Didn't get a chance to finish (telephone), but wanted to add:
>The ones I've had using the threaded rod are tricky to get square with the frame in it. Four knobs
to turn for squaring the frame.
>The one (I built mine from BB ply) that tighten in the center also tend to bow up when tightening.
I have a set of Bessys that I'm not crazy about either. I use pony corner clamps if the frame is not over 2" wide, then I have some corner blocks I cut out of plywood for the bigger stuff. I've been wanting to try the clampmate, from Rockler. http://www.rockler.com/product.cfm?page=725
Scott I have an older one very similar to the one Joe pictured that I use and love. Great for odd angles and other than 4 corners.
I have a ridgid frame one that is supposed to work the same way... not I said supposed to! argh!! its in a box to give away to the next woodworker I find I don't like! (just kidding)
My experiences match yours.The Bessey corner "clamps" are very useful for positioning pieces, like cabinet sides, for other operations like driving fasteners, but are really ineffective as clamps. I just reread their description and they avoid talking about using them for glue-up clamps. I use the Bessey variable angle strap clamps for picture frames and boxes and they work well for me. You can check out the details here.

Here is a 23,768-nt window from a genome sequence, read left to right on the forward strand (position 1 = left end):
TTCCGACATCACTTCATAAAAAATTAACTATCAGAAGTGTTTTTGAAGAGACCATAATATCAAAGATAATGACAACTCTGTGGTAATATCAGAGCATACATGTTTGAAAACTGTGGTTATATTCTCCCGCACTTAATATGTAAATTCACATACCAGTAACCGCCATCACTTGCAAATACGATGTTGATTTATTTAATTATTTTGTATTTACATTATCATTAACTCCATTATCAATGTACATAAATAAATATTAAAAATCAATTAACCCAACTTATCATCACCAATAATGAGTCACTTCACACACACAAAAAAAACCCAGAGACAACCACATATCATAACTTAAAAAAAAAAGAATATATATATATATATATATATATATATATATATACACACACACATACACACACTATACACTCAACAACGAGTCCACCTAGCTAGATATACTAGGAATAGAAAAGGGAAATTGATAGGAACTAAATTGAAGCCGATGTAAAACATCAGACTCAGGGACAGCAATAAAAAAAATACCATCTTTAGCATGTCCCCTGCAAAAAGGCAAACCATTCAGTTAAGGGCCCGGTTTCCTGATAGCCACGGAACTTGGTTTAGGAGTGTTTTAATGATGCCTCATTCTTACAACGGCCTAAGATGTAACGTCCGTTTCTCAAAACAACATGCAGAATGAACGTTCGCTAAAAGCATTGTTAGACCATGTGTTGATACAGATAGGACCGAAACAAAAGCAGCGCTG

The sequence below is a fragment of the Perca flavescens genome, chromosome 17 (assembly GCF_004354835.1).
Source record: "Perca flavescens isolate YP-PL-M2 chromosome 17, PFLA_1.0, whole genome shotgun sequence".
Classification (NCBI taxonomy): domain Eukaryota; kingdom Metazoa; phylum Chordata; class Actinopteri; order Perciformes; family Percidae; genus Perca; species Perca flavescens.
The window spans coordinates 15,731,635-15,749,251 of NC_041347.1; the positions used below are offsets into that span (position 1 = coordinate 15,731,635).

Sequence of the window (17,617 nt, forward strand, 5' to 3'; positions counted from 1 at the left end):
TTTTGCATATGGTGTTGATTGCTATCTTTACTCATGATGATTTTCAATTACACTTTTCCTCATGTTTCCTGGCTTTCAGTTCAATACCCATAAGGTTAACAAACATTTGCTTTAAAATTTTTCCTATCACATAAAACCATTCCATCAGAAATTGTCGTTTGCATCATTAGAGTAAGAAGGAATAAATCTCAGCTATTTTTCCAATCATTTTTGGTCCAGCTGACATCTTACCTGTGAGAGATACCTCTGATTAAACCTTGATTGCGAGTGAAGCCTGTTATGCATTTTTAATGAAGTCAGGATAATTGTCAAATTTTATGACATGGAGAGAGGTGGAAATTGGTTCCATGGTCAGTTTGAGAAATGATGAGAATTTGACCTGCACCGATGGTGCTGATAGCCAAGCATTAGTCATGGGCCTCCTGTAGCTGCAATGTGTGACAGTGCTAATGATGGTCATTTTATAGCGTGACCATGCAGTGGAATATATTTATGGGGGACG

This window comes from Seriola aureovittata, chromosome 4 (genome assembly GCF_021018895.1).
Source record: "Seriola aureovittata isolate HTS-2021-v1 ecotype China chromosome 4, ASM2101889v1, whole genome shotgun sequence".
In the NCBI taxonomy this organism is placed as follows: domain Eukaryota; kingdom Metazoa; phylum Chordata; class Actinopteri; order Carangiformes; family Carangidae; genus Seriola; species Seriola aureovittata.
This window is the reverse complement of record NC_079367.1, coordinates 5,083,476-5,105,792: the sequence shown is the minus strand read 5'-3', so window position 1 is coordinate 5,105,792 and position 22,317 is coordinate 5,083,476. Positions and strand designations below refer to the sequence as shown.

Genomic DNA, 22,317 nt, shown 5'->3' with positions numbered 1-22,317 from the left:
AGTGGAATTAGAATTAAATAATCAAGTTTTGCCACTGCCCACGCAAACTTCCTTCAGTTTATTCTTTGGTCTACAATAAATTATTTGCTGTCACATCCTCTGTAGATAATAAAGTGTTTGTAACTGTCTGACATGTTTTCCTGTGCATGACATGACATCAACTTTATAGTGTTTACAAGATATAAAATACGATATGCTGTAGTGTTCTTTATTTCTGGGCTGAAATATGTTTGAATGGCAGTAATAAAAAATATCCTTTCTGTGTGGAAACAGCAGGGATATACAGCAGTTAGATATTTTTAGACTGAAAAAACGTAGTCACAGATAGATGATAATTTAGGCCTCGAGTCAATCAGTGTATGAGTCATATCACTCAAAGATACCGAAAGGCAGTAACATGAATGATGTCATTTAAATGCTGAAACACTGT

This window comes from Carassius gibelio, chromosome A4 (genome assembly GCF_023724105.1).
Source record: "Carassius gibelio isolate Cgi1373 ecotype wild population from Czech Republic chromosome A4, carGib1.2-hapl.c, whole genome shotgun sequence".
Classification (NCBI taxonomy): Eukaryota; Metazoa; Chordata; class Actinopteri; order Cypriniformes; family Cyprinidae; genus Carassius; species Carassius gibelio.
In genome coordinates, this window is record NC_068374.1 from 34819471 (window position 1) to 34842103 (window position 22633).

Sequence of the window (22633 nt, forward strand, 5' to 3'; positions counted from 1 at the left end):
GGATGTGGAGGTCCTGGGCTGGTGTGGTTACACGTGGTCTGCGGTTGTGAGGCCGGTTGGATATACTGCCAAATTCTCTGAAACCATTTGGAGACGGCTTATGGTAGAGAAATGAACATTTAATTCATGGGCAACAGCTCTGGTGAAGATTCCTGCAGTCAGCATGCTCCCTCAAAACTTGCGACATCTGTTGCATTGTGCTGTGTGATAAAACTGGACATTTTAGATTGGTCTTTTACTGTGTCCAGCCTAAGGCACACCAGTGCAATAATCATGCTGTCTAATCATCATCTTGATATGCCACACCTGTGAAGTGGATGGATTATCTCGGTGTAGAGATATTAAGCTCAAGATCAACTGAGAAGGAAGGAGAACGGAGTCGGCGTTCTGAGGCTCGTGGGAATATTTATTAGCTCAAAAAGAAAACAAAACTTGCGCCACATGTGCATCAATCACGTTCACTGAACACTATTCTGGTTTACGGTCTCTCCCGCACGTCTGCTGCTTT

Scott, Rockler sells quick release five star knobs in various thread pitches for about $3.50 - $3.75 each. Slide them up snug, and then tighten. Make your own corner brackets from hardwood, or plywood, with tee nuts in them. Tee nuts are very inexpensive from Reid Industries. They will sell you a bag of a hundred for about what you pay for a pack of 10 elsewhere.
I have a brand new Clampmate from Rockler that you are welcome to borrow if you want to try it.
I modified it slightly. I epoxied on some small pieces to the corner pieces to allow a relief for the corner of the frame. This way the piece actually puts pressure on the sides of the frame pieces.
I also saw a tip in a magazine once. If you cut some small triangular pieces of scrap wood, you can glue them to the sides of your frame at the corners. This will give you two clamping surfaces that are parallel for which any c-clamp will work. The trick was to use brown paper between the wood when you glue it. After the joint dries, you can (supposedly) easily separate the triangular pieces, then sand off the left-over paper. Never tried it, but thought it was a good idea for a tight joint.